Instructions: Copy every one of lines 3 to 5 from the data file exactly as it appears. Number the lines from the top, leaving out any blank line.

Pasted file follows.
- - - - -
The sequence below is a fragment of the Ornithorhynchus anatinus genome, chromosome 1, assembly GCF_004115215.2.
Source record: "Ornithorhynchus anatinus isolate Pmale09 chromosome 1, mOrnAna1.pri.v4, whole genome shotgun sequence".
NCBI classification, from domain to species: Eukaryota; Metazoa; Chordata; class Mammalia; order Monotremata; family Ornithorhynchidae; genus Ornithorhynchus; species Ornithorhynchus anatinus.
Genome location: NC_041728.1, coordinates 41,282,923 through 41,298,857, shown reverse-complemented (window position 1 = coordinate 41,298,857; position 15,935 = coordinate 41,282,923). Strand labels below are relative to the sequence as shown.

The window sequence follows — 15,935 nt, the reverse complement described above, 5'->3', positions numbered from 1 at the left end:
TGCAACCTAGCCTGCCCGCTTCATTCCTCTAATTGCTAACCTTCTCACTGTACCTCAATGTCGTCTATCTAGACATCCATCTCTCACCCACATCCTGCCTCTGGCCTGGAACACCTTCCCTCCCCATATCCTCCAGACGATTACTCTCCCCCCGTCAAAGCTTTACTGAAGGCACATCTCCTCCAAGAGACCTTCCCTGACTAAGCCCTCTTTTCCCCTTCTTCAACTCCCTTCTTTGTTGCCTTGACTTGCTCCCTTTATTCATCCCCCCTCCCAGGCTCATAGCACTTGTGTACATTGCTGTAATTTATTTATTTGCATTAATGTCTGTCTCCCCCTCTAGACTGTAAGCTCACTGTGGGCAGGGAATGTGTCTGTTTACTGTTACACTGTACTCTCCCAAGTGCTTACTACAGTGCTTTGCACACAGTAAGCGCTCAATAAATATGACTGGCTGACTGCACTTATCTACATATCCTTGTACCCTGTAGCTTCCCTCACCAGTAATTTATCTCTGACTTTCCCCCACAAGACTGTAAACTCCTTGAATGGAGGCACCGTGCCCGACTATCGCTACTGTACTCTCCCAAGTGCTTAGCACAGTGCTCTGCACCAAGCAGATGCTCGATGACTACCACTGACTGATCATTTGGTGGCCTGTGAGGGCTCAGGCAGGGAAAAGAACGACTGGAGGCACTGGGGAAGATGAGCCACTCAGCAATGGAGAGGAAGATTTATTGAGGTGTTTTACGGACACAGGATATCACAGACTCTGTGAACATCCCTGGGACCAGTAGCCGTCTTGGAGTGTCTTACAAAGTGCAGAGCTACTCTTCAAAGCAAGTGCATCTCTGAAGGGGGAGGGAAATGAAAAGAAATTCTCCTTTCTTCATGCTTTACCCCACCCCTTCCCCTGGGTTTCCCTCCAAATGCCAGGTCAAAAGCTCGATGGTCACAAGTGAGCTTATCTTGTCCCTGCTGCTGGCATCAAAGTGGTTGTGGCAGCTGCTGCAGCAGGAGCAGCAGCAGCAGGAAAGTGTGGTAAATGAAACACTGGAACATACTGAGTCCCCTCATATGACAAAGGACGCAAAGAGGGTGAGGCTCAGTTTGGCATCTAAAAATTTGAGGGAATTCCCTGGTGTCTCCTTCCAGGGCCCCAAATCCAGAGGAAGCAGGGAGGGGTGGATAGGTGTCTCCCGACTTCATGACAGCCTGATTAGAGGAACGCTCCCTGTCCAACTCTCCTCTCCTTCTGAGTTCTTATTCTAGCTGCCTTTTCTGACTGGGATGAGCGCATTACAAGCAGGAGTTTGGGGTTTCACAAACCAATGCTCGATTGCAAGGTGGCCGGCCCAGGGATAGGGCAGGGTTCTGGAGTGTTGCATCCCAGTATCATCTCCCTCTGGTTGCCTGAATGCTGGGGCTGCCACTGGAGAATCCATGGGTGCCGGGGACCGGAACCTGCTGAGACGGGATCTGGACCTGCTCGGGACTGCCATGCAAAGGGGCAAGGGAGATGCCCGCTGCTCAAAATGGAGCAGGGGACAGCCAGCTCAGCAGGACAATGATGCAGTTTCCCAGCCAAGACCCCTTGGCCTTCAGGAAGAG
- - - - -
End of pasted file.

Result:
NCBI classification, from domain to species: Eukaryota; Metazoa; Chordata; class Mammalia; order Monotremata; family Ornithorhynchidae; genus Ornithorhynchus; species Ornithorhynchus anatinus.
Genome location: NC_041728.1, coordinates 41,282,923 through 41,298,857, shown reverse-complemented (window position 1 = coordinate 41,298,857; position 15,935 = coordinate 41,282,923). Strand labels below are relative to the sequence as shown.

The window sequence follows — 15,935 nt, the reverse complement described above, 5'->3', positions numbered from 1 at the left end: